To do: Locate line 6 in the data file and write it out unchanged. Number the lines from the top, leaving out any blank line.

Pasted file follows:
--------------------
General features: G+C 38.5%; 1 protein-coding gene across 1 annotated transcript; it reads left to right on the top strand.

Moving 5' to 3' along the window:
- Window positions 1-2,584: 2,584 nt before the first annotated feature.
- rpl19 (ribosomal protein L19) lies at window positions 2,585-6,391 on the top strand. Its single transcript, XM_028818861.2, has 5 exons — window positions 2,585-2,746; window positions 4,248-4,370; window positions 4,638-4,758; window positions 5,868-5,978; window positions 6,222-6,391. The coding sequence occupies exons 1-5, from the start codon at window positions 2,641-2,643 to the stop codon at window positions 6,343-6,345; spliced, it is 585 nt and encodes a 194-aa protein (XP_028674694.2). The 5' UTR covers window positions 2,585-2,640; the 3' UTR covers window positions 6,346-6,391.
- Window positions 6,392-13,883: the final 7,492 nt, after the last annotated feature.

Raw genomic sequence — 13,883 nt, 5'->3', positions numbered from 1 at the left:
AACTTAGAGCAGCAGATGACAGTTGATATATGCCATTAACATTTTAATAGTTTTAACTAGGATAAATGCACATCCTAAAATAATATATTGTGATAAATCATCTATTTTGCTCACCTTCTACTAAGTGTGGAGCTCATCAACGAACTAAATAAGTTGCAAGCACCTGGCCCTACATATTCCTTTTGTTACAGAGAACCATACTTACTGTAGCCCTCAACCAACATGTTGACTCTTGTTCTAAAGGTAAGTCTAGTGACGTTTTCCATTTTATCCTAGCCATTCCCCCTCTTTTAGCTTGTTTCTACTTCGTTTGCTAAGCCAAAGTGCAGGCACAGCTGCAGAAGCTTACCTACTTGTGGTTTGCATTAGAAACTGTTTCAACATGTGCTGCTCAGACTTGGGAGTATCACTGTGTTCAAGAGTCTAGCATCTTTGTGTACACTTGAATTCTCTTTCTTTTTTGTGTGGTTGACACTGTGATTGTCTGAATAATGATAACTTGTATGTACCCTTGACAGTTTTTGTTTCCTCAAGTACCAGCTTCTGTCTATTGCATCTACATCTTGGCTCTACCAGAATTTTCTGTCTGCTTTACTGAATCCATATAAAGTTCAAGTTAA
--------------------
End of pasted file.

Raw genomic sequence — 13,883 nt, 5'->3', positions numbered from 1 at the left: